• Not at all… BMPs are cost-effective for the most part and therefore agriculture is doing as many as they can and not the other way around.

  2. Hey Tom! I don’t think your an ag. meanie either. Although I hope Florida Ag. has as much power and influence as you think it does. I sincerely hope that the Chair of SFWMD steps down ASAP…for the company he works for does not represent the “ethical” kind of ag. I’d want to be listed in the same category with; speaking as a farmer. You are right…agriculture is a business. Farmers have to cash flow to pass their land on from generation to generation (no…not all ag. is small family farmers…and most definitely we don’t always cash flow…). Maybe I can’t see the forest for the trees…I just don’t understand what’s ruffled your feathers so. Think I’ll sit on the sideline for a while and try to figure it out. Pam

  3. You are brilliant to bring this to light. I am being poisoned by my nieghbor’s giant row crop farm and the FDEP and Health Dept knows all about it but doesn’t warn anyone moving in to the neighborhood about the toxic water. We have an FDEP test well that exceeds the safe drinking water standard for nitrates since it was drilled in the neighborhood. Since Don Quincey (Florida Cattleman’s Association) has been Chair of the SRWMD no sampling of this poisonous well in a State Park on the edge of a residential neighborhood has been done. Now there is a Senate Bill in Tallahassee SB 948 with matching house bills that will allow Agriculture and utilities to be part of the water management process. It will be heard in the Natural Resource Committee on Thursday and I firmly believe it will be the beginning of for profit water privatization in Florida following rule making from FDEP 62-40 rule changes. It’s happening so fast.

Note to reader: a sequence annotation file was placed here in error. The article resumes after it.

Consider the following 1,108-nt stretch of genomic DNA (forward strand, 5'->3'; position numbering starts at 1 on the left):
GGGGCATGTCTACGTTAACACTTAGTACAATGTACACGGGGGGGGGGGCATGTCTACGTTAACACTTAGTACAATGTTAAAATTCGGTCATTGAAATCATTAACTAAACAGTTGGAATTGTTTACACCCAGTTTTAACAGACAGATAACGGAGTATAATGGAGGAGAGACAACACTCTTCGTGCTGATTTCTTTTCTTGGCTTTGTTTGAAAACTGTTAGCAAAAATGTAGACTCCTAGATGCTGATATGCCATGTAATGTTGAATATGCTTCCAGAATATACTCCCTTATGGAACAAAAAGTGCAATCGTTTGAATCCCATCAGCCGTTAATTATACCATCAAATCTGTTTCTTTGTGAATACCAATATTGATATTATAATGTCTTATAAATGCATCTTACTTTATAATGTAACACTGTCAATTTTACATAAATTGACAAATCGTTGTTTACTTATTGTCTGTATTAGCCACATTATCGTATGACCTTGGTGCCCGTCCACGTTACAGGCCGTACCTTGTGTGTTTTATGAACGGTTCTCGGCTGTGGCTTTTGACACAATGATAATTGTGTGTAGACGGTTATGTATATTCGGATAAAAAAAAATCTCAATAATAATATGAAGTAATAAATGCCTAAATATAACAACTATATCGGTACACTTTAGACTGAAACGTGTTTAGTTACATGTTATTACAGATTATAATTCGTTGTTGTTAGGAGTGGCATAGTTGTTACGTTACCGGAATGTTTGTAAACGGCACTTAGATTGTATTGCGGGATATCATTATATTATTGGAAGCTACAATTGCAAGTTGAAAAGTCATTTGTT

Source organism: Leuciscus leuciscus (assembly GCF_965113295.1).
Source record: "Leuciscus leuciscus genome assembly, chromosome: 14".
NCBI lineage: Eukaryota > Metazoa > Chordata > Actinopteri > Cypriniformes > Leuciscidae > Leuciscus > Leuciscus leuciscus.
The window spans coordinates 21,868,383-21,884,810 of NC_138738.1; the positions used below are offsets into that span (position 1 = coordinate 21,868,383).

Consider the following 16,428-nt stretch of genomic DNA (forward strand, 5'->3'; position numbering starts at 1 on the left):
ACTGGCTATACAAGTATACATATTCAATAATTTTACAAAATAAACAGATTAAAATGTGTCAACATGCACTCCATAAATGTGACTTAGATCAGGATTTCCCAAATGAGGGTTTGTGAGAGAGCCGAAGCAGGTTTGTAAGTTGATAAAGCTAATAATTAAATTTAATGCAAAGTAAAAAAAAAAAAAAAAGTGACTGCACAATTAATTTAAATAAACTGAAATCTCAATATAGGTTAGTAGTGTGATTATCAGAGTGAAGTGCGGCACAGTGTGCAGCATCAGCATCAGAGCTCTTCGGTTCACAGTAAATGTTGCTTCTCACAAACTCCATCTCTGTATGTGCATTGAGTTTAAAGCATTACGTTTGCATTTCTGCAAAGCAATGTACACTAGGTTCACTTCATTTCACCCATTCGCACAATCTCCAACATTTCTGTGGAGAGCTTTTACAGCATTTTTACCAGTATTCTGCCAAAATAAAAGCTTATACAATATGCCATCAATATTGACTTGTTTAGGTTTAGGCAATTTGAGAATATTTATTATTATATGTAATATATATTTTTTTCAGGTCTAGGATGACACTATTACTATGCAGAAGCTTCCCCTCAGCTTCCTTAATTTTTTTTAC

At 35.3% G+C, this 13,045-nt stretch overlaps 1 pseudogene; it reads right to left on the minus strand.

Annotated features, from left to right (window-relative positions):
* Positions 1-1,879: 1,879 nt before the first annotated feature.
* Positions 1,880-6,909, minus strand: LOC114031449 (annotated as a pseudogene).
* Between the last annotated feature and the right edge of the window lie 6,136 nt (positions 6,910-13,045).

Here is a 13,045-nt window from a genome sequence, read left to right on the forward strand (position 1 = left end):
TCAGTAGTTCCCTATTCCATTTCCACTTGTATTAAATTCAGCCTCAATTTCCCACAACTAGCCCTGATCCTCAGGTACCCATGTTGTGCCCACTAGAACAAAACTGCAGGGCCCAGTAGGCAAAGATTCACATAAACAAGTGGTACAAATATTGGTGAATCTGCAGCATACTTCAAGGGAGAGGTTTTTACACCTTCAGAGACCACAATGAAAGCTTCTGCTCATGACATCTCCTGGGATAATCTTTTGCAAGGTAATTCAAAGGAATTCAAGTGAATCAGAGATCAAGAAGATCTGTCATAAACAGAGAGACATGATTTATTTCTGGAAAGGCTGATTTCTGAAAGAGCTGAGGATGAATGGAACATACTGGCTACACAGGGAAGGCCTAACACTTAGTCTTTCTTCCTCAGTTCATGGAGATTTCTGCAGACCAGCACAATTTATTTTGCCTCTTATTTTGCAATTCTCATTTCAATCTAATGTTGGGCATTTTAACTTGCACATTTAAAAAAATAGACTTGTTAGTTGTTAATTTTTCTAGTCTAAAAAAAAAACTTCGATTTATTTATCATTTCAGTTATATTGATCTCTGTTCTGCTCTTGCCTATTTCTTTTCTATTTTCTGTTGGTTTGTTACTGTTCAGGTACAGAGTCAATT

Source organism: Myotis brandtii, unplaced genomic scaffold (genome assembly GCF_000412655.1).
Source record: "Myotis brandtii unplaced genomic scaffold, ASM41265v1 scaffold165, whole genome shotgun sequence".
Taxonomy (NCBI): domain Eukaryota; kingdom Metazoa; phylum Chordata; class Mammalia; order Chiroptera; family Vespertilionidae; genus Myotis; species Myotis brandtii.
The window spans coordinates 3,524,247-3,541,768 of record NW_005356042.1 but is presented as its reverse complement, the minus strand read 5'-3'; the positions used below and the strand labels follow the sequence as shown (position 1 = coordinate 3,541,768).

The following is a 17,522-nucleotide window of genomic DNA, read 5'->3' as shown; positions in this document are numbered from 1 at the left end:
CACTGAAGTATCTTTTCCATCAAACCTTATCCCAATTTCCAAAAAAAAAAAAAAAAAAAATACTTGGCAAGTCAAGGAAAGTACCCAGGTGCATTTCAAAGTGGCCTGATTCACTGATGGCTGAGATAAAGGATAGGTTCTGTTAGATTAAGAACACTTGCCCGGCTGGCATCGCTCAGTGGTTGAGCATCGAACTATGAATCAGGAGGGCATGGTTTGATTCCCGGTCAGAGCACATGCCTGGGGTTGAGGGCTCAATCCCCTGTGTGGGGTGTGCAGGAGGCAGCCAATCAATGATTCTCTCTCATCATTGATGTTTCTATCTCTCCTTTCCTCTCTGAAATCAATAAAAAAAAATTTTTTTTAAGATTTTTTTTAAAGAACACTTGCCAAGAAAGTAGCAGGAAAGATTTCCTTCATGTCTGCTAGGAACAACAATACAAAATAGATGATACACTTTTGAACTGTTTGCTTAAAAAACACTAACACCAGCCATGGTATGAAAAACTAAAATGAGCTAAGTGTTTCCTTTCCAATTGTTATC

4. From my point of view you are right on. Agriculture paves its own way in Florida. I don’t understand why or how, but they are sure gathering up hundreds of new water use permits by chopping down pulp forests and putting in cost share ag pivots and giant production wells. They are all over North Florida. I’m trying to research it now and getting stonewalled by the SRWMD and some local counties.

  5. Subsidizing sugar production in Florida, is a farce, promotes an unhealthy product, and is a travesty against our environment! Only the rich growers and their political hacks “benefit”

  6. This is seriously depressing. And I have a bad feeling that our governor is so free lately with his public appearances and largesse (the man actually gave the teachers a raise-not much, but better than nothing) so that we won’t ask what else is going on. In any case, I suspect it’s all a diversion while his cronies and “handlers” scurry around and make sure we don’t have a chance to find out what’s really happening….
    And have you noticed that all mention of Stronach and his land and water acquisitions has suddenly vanished? It’s a bad sign that surely someone is up to no damn good. Its time for more “sunshine!”

  7. Pingback: general resources main - Springs Eternal Project | Springs Eternal Project